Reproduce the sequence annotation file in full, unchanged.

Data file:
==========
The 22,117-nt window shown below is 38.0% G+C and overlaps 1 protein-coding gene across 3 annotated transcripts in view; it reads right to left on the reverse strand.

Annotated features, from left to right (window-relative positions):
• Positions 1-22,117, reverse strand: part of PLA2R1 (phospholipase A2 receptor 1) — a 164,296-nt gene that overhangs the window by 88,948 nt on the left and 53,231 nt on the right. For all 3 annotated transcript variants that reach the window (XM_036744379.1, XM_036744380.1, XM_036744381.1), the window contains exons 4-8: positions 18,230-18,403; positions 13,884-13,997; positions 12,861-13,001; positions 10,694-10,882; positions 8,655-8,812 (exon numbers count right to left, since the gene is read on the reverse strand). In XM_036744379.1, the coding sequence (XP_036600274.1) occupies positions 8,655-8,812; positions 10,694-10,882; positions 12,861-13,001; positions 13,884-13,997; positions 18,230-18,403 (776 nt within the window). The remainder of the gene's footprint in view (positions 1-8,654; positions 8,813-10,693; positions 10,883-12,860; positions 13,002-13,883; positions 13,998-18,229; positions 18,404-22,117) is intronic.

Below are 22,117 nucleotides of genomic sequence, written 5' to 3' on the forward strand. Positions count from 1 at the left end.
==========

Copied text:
The 22,117-nt window shown below is 38.0% G+C and overlaps 1 protein-coding gene across 3 annotated transcripts in view; it reads right to left on the reverse strand.

Annotated features, from left to right (window-relative positions):
• Positions 1-22,117, reverse strand: part of PLA2R1 (phospholipase A2 receptor 1) — a 164,296-nt gene that overhangs the window by 88,948 nt on the left and 53,231 nt on the right. For all 3 annotated transcript variants that reach the window (XM_036744379.1, XM_036744380.1, XM_036744381.1), the window contains exons 4-8: positions 18,230-18,403; positions 13,884-13,997; positions 12,861-13,001; positions 10,694-10,882; positions 8,655-8,812 (exon numbers count right to left, since the gene is read on the reverse strand). In XM_036744379.1, the coding sequence (XP_036600274.1) occupies positions 8,655-8,812; positions 10,694-10,882; positions 12,861-13,001; positions 13,884-13,997; positions 18,230-18,403 (776 nt within the window). The remainder of the gene's footprint in view (positions 1-8,654; positions 8,813-10,693; positions 10,883-12,860; positions 13,002-13,883; positions 13,998-18,229; positions 18,404-22,117) is intronic.

Below are 22,117 nucleotides of genomic sequence, written 5' to 3' on the forward strand. Positions count from 1 at the left end.